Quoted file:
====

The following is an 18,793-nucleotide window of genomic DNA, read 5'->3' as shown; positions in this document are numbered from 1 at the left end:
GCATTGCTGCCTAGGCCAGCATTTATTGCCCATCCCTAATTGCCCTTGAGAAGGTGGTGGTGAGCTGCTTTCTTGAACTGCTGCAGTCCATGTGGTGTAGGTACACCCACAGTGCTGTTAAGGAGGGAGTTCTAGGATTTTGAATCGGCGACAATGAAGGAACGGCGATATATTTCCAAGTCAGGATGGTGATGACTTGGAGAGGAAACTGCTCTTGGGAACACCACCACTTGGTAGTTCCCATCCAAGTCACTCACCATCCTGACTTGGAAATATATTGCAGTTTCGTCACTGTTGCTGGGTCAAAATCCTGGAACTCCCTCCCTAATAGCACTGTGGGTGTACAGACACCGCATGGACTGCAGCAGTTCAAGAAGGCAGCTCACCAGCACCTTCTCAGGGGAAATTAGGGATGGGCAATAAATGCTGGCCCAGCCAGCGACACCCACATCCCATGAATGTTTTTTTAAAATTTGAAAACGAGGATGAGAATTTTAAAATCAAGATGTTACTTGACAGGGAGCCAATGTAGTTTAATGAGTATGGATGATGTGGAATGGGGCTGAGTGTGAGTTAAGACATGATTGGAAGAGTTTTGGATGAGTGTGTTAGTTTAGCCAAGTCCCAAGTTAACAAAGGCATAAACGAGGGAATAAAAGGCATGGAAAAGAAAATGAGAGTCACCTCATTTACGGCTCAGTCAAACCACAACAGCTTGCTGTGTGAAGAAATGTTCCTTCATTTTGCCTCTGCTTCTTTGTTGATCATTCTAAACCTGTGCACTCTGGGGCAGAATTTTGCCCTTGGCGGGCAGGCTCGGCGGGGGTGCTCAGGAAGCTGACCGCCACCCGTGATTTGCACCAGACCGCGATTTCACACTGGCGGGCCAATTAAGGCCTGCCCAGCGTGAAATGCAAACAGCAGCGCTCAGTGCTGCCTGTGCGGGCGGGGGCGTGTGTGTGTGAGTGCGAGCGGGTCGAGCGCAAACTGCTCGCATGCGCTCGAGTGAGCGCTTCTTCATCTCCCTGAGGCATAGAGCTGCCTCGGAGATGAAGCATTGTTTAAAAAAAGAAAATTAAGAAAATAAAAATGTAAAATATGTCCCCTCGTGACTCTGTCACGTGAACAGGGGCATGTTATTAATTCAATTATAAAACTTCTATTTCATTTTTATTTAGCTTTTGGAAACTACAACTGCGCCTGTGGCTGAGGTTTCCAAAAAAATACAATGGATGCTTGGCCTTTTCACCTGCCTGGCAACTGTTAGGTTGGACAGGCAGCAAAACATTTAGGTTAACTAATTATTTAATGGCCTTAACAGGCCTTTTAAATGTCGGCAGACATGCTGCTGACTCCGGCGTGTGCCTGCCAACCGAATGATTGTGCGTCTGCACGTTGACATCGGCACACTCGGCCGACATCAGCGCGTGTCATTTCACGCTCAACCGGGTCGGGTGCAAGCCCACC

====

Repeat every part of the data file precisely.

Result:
The following is an 18,793-nucleotide window of genomic DNA, read 5'->3' as shown; positions in this document are numbered from 1 at the left end:
GCATTGCTGCCTAGGCCAGCATTTATTGCCCATCCCTAATTGCCCTTGAGAAGGTGGTGGTGAGCTGCTTTCTTGAACTGCTGCAGTCCATGTGGTGTAGGTACACCCACAGTGCTGTTAAGGAGGGAGTTCTAGGATTTTGAATCGGCGACAATGAAGGAACGGCGATATATTTCCAAGTCAGGATGGTGATGACTTGGAGAGGAAACTGCTCTTGGGAACACCACCACTTGGTAGTTCCCATCCAAGTCACTCACCATCCTGACTTGGAAATATATTGCAGTTTCGTCACTGTTGCTGGGTCAAAATCCTGGAACTCCCTCCCTAATAGCACTGTGGGTGTACAGACACCGCATGGACTGCAGCAGTTCAAGAAGGCAGCTCACCAGCACCTTCTCAGGGGAAATTAGGGATGGGCAATAAATGCTGGCCCAGCCAGCGACACCCACATCCCATGAATGTTTTTTTAAAATTTGAAAACGAGGATGAGAATTTTAAAATCAAGATGTTACTTGACAGGGAGCCAATGTAGTTTAATGAGTATGGATGATGTGGAATGGGGCTGAGTGTGAGTTAAGACATGATTGGAAGAGTTTTGGATGAGTGTGTTAGTTTAGCCAAGTCCCAAGTTAACAAAGGCATAAACGAGGGAATAAAAGGCATGGAAAAGAAAATGAGAGTCACCTCATTTACGGCTCAGTCAAACCACAACAGCTTGCTGTGTGAAGAAATGTTCCTTCATTTTGCCTCTGCTTCTTTGTTGATCATTCTAAACCTGTGCACTCTGGGGCAGAATTTTGCCCTTGGCGGGCAGGCTCGGCGGGGGTGCTCAGGAAGCTGACCGCCACCCGTGATTTGCACCAGACCGCGATTTCACACTGGCGGGCCAATTAAGGCCTGCCCAGCGTGAAATGCAAACAGCAGCGCTCAGTGCTGCCTGTGCGGGCGGGGGCGTGTGTGTGTGAGTGCGAGCGGGTCGAGCGCAAACTGCTCGCATGCGCTCGAGTGAGCGCTTCTTCATCTCCCTGAGGCATAGAGCTGCCTCGGAGATGAAGCATTGTTTAAAAAAAGAAAATTAAGAAAATAAAAATGTAAAATATGTCCCCTCGTGACTCTGTCACGTGAACAGGGGCATGTTATTAATTCAATTATAAAACTTCTATTTCATTTTTATTTAGCTTTTGGAAACTACAACTGCGCCTGTGGCTGAGGTTTCCAAAAAAATACAATGGATGCTTGGCCTTTTCACCTGCCTGGCAACTGTTAGGTTGGACAGGCAGCAAAACATTTAGGTTAACTAATTATTTAATGGCCTTAACAGGCCTTTTAAATGTCGGCAGACATGCTGCTGACTCCGGCGTGTGCCTGCCAACCGAATGATTGTGCGTCTGCACGTTGACATCGGCACACTCGGCCGACATCAGCGCGTGTCATTTCACGCTCAACCGGGTCGGGTGCAAGCCCACC